How to manoeuvre the USyd human ethics process

Should you choose to study real humans, you will first need to apply for human research ethics approval.

For the bright-eyed and bushy-tailed undergrad entering their final semester of coursework, Honours may just be around the corner. But buyer beware! Should you choose to study real humans, you will first need to apply for human research ethics approval. Regardless of whether you feel your research is ethically questionable or not, if your study involves talking to or surveying people, observing people, using human biological data, or accessing personal data, you will need to receive ethics approval prior to starting this aspect of your research.

While seemingly needless in some cases, the human research ethics approval process is critical. This process protects research participants from a variety of ethical issues and can hold the researcher to account. The ethics office also acts as a point of contact between research participants and the University. This means participants can voice their concerns about research without feeling coerced or judged by you, the researcher.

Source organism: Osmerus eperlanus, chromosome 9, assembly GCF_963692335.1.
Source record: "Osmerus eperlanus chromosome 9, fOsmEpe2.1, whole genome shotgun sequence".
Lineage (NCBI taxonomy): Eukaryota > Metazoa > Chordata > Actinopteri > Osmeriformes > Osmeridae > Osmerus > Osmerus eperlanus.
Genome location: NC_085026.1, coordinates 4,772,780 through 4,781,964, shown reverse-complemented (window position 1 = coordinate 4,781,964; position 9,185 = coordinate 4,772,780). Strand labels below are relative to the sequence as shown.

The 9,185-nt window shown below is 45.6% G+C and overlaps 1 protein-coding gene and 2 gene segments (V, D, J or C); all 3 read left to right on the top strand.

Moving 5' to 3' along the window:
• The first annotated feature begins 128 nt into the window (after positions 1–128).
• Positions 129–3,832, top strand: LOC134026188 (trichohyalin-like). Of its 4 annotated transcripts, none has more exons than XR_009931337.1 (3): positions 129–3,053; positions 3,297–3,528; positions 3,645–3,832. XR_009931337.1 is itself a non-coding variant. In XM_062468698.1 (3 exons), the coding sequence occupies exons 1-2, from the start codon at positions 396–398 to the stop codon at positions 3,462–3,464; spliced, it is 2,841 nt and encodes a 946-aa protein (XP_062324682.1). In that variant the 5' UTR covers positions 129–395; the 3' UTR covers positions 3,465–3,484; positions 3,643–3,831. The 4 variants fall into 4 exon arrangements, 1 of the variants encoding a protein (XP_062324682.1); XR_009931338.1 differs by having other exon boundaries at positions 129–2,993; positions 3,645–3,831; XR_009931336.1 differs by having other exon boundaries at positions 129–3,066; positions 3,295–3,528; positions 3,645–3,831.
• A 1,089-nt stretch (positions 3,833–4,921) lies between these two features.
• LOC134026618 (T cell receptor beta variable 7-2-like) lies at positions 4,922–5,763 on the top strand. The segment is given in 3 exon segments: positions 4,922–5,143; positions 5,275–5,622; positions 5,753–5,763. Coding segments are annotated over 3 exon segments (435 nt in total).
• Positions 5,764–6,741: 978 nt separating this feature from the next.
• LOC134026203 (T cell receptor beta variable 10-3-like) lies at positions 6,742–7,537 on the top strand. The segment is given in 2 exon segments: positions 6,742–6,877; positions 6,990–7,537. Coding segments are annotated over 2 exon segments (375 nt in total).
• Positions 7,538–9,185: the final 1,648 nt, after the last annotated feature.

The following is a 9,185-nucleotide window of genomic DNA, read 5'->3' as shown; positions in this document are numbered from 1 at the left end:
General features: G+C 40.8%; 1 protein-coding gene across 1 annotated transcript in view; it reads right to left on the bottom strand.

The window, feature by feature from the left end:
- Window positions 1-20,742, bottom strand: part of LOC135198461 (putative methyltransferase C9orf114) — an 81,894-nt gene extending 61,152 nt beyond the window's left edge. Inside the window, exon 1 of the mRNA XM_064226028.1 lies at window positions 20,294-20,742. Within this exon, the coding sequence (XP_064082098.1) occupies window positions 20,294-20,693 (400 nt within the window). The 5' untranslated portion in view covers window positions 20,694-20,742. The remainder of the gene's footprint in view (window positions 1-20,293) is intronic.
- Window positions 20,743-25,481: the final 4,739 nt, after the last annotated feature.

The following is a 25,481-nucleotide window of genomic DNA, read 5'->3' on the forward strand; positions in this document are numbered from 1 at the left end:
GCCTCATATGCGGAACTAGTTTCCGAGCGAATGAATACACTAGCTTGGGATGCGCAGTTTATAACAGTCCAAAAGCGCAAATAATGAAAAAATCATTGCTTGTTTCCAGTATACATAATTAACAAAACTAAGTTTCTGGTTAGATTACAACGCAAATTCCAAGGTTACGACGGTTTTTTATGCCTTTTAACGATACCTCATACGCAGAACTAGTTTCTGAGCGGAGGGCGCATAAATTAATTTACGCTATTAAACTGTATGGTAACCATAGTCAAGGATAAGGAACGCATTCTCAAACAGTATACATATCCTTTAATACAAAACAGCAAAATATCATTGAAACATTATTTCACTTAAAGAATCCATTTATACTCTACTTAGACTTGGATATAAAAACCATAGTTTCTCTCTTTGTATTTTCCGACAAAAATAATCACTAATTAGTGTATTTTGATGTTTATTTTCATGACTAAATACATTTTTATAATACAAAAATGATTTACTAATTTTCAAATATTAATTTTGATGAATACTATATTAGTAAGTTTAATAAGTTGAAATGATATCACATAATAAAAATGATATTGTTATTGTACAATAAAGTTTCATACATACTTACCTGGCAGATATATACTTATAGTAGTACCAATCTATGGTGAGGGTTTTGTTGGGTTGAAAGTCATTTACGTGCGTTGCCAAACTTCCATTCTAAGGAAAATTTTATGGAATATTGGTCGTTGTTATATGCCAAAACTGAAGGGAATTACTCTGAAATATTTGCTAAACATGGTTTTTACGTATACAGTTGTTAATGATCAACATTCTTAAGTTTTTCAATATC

Unfortunately, the process of receiving ethics approval is a difficult one, especially for Honours students with but a year for their project and no prior experience. If you have completed any research in your coursework, your lecturer completed this process for you. This article hopes to explain what you should know about the Sydney University Human Ethics Office from my own experience.

  1. The process takes a very long time.

The first thing you will need to do is request access to IRMA, the technology system used by the University to submit and review ethics applications. The process itself can take a few days and it is important to remember that IRMA can only be accessed on campus or by using the University’s fiddly VPN. Once you receive access to IRMA you must complete a questionnaire with hundreds of questions. Some require single word answers and others a long response with academic referencing.